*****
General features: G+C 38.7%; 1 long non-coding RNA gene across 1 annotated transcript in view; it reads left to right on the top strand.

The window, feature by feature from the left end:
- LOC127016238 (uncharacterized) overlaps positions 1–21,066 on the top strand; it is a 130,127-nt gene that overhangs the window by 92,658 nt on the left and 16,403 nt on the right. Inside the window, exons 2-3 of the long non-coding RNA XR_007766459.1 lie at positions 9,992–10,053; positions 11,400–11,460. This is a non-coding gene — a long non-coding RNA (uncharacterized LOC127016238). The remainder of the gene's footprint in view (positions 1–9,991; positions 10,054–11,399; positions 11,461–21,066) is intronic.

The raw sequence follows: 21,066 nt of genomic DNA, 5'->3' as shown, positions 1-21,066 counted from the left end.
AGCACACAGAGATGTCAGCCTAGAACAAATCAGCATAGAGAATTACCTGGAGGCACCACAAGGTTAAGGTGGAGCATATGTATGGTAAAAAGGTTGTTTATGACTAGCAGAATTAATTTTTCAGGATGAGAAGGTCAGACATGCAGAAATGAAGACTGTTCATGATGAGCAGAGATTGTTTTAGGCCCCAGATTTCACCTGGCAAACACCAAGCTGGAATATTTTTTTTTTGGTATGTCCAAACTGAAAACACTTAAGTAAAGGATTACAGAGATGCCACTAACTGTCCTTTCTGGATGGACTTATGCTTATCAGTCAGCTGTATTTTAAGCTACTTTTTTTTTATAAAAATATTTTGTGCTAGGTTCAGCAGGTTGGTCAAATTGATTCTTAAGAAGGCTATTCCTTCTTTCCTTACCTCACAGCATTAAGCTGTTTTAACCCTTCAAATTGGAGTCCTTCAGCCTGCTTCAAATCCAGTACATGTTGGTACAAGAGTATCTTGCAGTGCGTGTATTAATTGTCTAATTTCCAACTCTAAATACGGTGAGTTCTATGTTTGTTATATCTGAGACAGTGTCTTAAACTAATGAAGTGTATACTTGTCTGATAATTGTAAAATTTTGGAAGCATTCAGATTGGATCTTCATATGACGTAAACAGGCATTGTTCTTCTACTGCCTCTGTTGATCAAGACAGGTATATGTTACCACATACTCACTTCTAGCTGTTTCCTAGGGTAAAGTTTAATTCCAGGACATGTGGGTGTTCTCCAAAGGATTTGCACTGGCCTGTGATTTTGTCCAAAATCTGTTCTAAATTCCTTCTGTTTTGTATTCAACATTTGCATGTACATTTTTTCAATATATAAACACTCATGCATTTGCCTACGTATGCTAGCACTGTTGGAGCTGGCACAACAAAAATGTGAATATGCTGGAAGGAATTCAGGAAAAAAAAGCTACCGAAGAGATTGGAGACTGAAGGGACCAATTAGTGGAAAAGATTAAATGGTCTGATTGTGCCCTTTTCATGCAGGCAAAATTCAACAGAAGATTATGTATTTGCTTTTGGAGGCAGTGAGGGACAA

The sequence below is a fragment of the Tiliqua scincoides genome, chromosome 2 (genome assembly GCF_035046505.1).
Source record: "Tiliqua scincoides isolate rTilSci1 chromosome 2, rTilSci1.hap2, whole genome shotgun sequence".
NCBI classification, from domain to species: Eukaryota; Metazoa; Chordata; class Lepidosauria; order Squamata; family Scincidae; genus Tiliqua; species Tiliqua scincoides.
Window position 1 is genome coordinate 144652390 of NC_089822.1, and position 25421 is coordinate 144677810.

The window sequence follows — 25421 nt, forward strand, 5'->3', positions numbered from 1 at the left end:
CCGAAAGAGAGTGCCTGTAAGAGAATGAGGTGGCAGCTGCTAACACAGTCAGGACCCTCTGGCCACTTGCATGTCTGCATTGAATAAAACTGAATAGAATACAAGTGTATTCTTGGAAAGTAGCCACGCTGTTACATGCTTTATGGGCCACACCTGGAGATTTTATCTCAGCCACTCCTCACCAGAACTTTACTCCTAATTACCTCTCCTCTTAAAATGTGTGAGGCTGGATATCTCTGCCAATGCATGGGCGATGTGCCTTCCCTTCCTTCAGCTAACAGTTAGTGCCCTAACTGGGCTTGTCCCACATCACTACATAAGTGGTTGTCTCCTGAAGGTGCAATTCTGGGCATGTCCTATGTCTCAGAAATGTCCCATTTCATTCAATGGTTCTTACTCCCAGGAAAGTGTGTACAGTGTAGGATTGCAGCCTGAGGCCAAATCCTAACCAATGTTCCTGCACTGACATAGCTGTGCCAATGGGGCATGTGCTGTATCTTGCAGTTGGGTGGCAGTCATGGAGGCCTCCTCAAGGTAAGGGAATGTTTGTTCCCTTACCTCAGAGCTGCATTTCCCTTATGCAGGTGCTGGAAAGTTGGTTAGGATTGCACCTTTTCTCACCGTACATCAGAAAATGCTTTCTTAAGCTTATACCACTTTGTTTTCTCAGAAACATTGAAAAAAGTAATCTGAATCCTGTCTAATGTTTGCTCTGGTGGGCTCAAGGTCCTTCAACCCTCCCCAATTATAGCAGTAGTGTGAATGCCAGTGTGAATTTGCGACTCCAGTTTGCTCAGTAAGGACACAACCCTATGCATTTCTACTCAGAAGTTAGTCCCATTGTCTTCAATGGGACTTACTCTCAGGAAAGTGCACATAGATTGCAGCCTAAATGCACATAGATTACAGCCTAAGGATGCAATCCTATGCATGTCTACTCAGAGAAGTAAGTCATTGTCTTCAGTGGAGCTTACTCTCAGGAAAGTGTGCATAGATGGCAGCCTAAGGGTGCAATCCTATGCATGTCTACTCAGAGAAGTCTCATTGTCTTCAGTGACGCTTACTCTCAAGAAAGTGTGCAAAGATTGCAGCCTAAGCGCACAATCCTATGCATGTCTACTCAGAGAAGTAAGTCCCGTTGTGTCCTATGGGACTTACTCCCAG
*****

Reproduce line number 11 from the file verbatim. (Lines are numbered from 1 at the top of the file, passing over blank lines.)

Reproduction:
CCGAAAGAGAGTGCCTGTAAGAGAATGAGGTGGCAGCTGCTAACACAGTCAGGACCCTCTGGCCACTTGCATGTCTGCATTGAATAAAACTGAATAGAATACAAGTGTATTCTTGGAAAGTAGCCACGCTGTTACATGCTTTATGGGCCACACCTGGAGATTTTATCTCAGCCACTCCTCACCAGAACTTTACTCCTAATTACCTCTCCTCTTAAAATGTGTGAGGCTGGATATCTCTGCCAATGCATGGGCGATGTGCCTTCCCTTCCTTCAGCTAACAGTTAGTGCCCTAACTGGGCTTGTCCCACATCACTACATAAGTGGTTGTCTCCTGAAGGTGCAATTCTGGGCATGTCCTATGTCTCAGAAATGTCCCATTTCATTCAATGGTTCTTACTCCCAGGAAAGTGTGTACAGTGTAGGATTGCAGCCTGAGGCCAAATCCTAACCAATGTTCCTGCACTGACATAGCTGTGCCAATGGGGCATGTGCTGTATCTTGCAGTTGGGTGGCAGTCATGGAGGCCTCCTCAAGGTAAGGGAATGTTTGTTCCCTTACCTCAGAGCTGCATTTCCCTTATGCAGGTGCTGGAAAGTTGGTTAGGATTGCACCTTTTCTCACCGTACATCAGAAAATGCTTTCTTAAGCTTATACCACTTTGTTTTCTCAGAAACATTGAAAAAAGTAATCTGAATCCTGTCTAATGTTTGCTCTGGTGGGCTCAAGGTCCTTCAACCCTCCCCAATTATAGCAGTAGTGTGAATGCCAGTGTGAATTTGCGACTCCAGTTTGCTCAGTAAGGACACAACCCTATGCATTTCTACTCAGAAGTTAGTCCCATTGTCTTCAATGGGACTTACTCTCAGGAAAGTGCACATAGATTGCAGCCTAAATGCACATAGATTACAGCCTAAGGATGCAATCCTATGCATGTCTACTCAGAGAAGTAAGTCATTGTCTTCAGTGGAGCTTACTCTCAGGAAAGTGTGCATAGATGGCAGCCTAAGGGTGCAATCCTATGCATGTCTACTCAGAGAAGTCTCATTGTCTTCAGTGACGCTTACTCTCAAGAAAGTGTGCAAAGATTGCAGCCTAAGCGCACAATCCTATGCATGTCTACTCAGAGAAGTAAGTCCCGTTGTGTCCTATGGGACTTACTCCCAG